Bad Analogies Are Like Bananas in a Swordfight

September 18, 2011 at 2:39 pm 3 comments

The word analogy derives from the Greek word analogia, which means “proportion.” An analogy is a comparison of two things, and a good analogy is like an elegant proof — it may require numerous false starts, but the end result is usually worth the effort.

Here are two of my favorite analogies:

Long separated by cruel fate, the star-crossed lovers raced across the grassy field toward each other like two freight trains, one having left Cleveland at 6:36 p.m. traveling at 55 mph, the other from Topeka at 4:19 p.m. at a speed of 35 mph.

The politician was gone but unnoticed, like the period after Dr on a Dr Pepper can.

The wonderful analogies above originally appeared in the Style Invitational, a weekly wordplay contest in the Style section of the Washington Post, through which its creators “seek to bring a variety of clever, timely, irreverent humor” to readers every week. Incidentally, the analogies above were responses to the Style Invitational on Pi Day 1999. They are not — as often purported on numerous plagiaristic websites and in various irreputable publications — pulled from high school essays. They are works of comic genius, not examples of poor writing by ill-informed teen-agers. The freight train analogy was penned by Jennifer Hart of Arlington, Virginia, and Wayne Goode of Madison, Alabama, deserves credit for the unadulterated brilliance of the Dr Pepper analogy.

Of course, analogies are not for everybody. For instance, the Alabama geometry teacher who used an analogy of shooting President Obama when teaching parallel lines and angles should probably consider a different example. While such a story may make you smile, it’s not really funny.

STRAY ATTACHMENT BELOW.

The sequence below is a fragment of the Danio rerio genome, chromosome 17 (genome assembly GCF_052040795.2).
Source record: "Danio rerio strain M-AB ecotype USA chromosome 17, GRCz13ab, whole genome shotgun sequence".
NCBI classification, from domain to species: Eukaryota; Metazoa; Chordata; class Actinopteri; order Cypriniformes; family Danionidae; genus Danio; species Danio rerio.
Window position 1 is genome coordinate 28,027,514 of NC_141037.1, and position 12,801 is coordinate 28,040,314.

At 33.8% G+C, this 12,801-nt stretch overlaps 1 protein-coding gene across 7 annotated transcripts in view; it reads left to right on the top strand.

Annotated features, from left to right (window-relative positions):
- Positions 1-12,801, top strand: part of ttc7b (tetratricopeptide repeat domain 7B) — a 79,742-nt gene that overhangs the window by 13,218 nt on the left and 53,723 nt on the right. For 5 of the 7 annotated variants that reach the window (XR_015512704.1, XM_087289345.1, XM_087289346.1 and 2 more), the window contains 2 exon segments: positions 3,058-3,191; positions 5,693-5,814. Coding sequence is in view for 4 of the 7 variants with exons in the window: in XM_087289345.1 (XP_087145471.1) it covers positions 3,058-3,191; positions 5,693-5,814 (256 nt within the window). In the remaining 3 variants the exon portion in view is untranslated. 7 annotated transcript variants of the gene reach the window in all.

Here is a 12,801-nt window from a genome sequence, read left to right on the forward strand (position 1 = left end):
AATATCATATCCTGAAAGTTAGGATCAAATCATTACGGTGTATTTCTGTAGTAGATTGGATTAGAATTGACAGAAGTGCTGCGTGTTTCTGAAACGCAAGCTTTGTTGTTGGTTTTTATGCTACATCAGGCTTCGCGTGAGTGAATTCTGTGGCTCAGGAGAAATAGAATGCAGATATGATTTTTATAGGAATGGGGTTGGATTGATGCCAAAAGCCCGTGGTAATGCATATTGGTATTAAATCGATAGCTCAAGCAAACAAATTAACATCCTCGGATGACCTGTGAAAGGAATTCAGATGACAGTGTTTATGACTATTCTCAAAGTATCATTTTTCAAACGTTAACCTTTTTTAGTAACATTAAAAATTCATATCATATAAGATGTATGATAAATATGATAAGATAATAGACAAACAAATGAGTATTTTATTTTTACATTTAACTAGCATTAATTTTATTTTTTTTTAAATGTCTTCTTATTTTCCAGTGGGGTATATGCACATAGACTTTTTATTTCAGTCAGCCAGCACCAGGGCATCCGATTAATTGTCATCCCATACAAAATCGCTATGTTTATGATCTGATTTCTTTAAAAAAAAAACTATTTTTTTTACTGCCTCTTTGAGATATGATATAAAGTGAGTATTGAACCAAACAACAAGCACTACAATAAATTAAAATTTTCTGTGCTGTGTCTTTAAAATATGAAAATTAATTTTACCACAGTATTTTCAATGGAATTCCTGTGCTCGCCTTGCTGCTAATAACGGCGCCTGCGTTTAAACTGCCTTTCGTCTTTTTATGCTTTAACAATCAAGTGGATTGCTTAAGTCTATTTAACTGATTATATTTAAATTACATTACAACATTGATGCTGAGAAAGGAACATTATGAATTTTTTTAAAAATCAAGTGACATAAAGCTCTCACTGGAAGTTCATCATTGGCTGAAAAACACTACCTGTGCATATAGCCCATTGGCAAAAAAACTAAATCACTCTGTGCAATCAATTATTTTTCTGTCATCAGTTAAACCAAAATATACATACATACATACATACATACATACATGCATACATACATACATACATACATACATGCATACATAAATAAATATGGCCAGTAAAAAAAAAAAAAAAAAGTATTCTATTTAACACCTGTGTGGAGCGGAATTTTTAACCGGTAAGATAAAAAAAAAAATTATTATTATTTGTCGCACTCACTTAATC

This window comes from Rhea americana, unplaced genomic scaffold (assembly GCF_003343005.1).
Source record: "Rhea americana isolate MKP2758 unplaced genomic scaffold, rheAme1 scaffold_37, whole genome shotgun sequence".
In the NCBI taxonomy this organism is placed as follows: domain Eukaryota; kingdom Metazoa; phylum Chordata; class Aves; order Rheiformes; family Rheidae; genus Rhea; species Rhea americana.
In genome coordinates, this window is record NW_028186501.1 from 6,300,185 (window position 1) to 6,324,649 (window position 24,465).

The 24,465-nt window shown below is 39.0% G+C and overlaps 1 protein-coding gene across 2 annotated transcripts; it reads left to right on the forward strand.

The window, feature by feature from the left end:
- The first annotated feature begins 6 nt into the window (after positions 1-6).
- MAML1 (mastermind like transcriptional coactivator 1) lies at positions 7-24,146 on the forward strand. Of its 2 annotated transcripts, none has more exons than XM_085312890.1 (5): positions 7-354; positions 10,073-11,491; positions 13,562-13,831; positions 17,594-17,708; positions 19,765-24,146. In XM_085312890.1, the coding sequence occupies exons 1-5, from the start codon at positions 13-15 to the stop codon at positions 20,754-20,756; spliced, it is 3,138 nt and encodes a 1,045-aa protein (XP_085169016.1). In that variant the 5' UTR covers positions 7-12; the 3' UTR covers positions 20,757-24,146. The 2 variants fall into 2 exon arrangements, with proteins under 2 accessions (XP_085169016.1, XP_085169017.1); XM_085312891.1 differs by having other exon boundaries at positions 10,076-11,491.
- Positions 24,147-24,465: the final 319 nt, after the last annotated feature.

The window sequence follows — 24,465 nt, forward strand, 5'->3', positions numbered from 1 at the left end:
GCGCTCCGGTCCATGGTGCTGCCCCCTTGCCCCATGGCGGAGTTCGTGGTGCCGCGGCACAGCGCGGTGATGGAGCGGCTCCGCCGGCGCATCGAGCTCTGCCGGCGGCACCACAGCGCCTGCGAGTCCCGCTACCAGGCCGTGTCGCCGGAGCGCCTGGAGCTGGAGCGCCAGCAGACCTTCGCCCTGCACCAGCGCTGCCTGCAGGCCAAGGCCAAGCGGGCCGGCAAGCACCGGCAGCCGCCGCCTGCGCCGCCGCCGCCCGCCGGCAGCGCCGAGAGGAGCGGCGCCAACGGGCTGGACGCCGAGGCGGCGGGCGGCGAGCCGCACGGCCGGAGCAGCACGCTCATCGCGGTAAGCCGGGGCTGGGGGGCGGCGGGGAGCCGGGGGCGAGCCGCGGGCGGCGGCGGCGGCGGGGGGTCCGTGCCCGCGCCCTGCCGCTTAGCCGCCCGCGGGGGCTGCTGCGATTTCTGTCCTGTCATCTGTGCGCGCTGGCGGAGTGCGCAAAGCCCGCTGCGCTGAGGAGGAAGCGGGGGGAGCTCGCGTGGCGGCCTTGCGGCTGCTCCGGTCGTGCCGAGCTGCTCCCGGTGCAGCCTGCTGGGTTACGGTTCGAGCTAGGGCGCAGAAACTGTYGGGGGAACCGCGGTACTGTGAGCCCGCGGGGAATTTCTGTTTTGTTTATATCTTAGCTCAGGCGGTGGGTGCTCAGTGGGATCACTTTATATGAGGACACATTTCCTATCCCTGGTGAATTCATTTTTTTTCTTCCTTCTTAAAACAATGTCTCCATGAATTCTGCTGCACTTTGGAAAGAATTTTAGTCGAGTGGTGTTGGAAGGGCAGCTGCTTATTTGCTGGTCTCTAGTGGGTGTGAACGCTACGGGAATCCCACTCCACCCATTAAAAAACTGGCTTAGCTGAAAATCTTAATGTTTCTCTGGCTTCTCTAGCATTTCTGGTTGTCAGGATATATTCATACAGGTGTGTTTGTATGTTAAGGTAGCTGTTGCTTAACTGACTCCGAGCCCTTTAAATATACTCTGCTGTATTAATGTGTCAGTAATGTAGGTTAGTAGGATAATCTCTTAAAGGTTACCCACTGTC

But analogies can be humorous, such as the following joke from Calamities of Nature:

Yo mama is such a slut that the set of guys she’s slept with has cardinality aleph-naught!

At least it’s not aleph-one!

In the comments section for that cartoon, one astute observer noted:

Well, it couldn’t be aleph-one unless she could manage at least aleph-naught at a time (amazing) or the encounters were amazingly brief.

I greatly appreciate when the comment on a web comic is funnier than the cartoon itself!

Finally, here’s my all-time favorite analogy, which compares two things not typically seen as similar:

GPA vs Tires

Writing this post was like driving across the George Washington Bridge during rush hour — it took a lot longer than I had hoped, but at least I didn’t get wet.

Like I said, analogies aren’t for everyone.

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Moebius Noodles Project 4 Jokes, Just For Fun

3 Comments Add your own

  • 1. Pat Myers  |  September 18, 2011 at 4:40 pm

    Thanks for so conscientiously crediting both The Style Invitational and its contributors — you’re a rare breed indeed.

    Pat Myers, The Empress of The Style Invitational

    • 2. venneblock  |  September 19, 2011 at 9:35 am

      This morning, a neighbor’s five-year-old daughter saw me in a business suit and said, “You look very handsome.” Her father said, “That’s probably the best compliment you’ll get all day!” And then none other than Pat Myers herself refers to me as “a rare breed indeed.” Wow! This is a red-letter day for me!

      But wait… there’s more! I just noticed that the MJ4MF blog just exceeded 10,000 visitors from the US on the Flag Counter! All I need now is for someone to make me bread pudding for dessert, and this will clearly be the best day in the history of existence.

  • 3. Pat Myers  |  September 19, 2011 at 9:36 am

    You also look very handsome.


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About MJ4MF

The Math Jokes 4 Mathy Folks blog is an online extension to the book Math Jokes 4 Mathy Folks. The blog contains jokes submitted by readers, new jokes discovered by the author, details about speaking appearances and workshops, and other random bits of information that might be interesting to the strange folks who like math jokes.

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Math Jokes 4 Mathy Folks is available from Amazon, Borders, Barnes & Noble, NCTM, Robert D. Reed Publishers, and other purveyors of exceptional literature.

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